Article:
Some swear by it claiming to have used it for many years or decades with no problems, others say it can cause problems, some claim to have metallurgical knowledge and claim it can cause very bad problems.

      My conclusion is I don’t know so I’ll stick with the standard products. Cash is nearly worthless and guns are priceless to me.

  3. What a good example to use as a comparison. Mobil1 is freakin’ wonder oil. At least to old Ford 4.6 V8’s it is.

    I have yet to hear a bad word about Gun Butter. And I’ve been meaning to Butter up the Fritz arsenal. Thanks for reminding me.

  4. Hello I thought I would share a statement for you about Gun Butter Oil.
    It has been extended for operation use. After i was approached for Gun Butter by the SAS for them and the Navy Seals in the Khyber Pass, I reformulated the GB to -40 deg F to 400 deg F. They remarked that GB made there guns feel like it was a hot day in California in their environment.

    We shared this mix with a Professional Mountain Biker:
    “This BikeButter is a miracle!” (Read More)

    This stuff is slippery-n-snot! I won by over six minutes and averaged 1.7 mph faster than the next pro. I must say I was fit and ready but preparation is key and that includes BikeButter doing its job. Stream crossings usually leave my chain squeaking on this 22 mile race – but not this time. I had fastest lap time in 1 hr 55 minutes and 27 seconds for average speed of 11.3 mph with a terrible lot of climbing.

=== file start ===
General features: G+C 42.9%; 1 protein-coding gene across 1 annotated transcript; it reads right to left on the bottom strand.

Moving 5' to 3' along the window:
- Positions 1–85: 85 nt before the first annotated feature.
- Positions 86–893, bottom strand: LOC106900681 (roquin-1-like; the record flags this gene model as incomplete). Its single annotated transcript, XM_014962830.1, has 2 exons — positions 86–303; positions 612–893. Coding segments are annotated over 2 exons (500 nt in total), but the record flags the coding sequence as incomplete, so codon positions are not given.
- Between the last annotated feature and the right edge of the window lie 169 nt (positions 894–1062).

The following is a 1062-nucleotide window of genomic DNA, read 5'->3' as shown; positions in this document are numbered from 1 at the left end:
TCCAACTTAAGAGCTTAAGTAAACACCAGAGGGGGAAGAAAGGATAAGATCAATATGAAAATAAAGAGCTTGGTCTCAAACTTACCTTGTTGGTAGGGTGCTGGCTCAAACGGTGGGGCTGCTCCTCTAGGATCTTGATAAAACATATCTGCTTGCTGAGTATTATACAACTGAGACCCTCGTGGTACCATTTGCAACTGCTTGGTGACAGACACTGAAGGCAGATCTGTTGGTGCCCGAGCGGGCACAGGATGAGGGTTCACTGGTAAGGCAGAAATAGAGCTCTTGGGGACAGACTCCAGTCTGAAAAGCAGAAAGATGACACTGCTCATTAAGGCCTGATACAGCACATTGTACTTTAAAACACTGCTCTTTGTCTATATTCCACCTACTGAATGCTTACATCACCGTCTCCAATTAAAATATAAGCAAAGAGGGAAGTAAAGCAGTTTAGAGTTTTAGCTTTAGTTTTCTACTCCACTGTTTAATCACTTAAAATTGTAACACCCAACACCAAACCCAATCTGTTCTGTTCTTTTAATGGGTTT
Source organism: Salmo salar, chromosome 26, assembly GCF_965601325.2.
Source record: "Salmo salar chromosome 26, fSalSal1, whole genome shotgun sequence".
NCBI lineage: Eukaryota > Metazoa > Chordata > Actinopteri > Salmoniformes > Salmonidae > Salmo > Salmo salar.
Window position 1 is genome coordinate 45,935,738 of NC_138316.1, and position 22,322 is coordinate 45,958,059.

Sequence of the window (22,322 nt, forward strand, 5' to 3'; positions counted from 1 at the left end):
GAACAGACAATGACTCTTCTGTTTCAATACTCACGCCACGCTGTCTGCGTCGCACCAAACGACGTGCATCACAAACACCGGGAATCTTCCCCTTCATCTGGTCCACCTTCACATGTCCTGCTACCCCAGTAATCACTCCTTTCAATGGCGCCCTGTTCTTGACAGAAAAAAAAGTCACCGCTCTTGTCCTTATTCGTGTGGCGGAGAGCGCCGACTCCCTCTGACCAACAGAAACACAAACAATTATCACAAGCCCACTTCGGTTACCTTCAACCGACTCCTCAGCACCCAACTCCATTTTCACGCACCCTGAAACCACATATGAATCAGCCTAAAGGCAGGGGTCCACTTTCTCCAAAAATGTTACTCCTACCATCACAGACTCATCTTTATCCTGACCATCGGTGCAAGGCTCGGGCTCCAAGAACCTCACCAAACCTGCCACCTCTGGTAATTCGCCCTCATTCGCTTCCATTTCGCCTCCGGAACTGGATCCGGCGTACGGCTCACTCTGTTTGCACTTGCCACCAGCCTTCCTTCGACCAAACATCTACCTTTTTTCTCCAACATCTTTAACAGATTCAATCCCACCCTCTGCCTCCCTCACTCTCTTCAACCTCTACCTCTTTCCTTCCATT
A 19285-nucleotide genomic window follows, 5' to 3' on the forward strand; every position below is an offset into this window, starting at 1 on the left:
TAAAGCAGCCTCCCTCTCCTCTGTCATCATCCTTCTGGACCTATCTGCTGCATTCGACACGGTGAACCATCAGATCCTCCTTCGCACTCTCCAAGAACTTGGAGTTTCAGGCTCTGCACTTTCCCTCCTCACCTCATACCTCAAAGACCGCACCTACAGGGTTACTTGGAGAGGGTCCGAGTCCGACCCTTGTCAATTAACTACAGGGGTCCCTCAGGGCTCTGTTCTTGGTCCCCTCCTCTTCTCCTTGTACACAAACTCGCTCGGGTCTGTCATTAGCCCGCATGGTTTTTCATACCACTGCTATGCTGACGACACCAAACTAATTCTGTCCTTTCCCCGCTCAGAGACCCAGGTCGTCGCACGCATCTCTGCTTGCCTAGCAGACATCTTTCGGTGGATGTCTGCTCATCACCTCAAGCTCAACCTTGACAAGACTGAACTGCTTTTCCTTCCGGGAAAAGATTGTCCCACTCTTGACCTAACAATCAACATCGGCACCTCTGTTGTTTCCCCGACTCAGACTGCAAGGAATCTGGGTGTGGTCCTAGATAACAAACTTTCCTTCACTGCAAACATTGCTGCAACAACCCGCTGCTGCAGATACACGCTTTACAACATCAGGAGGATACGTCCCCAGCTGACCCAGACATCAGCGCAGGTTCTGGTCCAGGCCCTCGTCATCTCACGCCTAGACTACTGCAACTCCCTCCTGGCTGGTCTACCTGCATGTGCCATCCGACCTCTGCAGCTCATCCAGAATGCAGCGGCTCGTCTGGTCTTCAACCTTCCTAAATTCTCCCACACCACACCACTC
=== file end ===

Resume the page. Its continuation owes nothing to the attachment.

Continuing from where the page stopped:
Usually this 23 mile mountain bike course at Galena near Sun Valley leaves my chain squeaking after a few stream crossings…and that combined with the very fine volcanic dust wreaks havoc……but not this time. My chain was still good to go after the finish. My hubs were faster also! After preparing the hubs on my Mavic Crossmax with BikeButter I estimate I covered the course 1.7 mph faster than my training times! It is best to prepare the hubs by removing the seal with an awl or dental tool. Use an alcohol sprayer or carburetor cleaner to dissolve the old grease …then blowout the bearings and races with compressed air. Apply a healthy dose of BikeButter to the shiny clean bearings and races until a red coating is present. Adjust so they are not too loose, but not too tight…….then ride faster! Expect an average increase of 1.5 mph on mountain bike terrain with lots of climbing and 3mph on road bikes flatter smooth surfaces! It is simply amazing!

    Yours in sport, Dave Harrison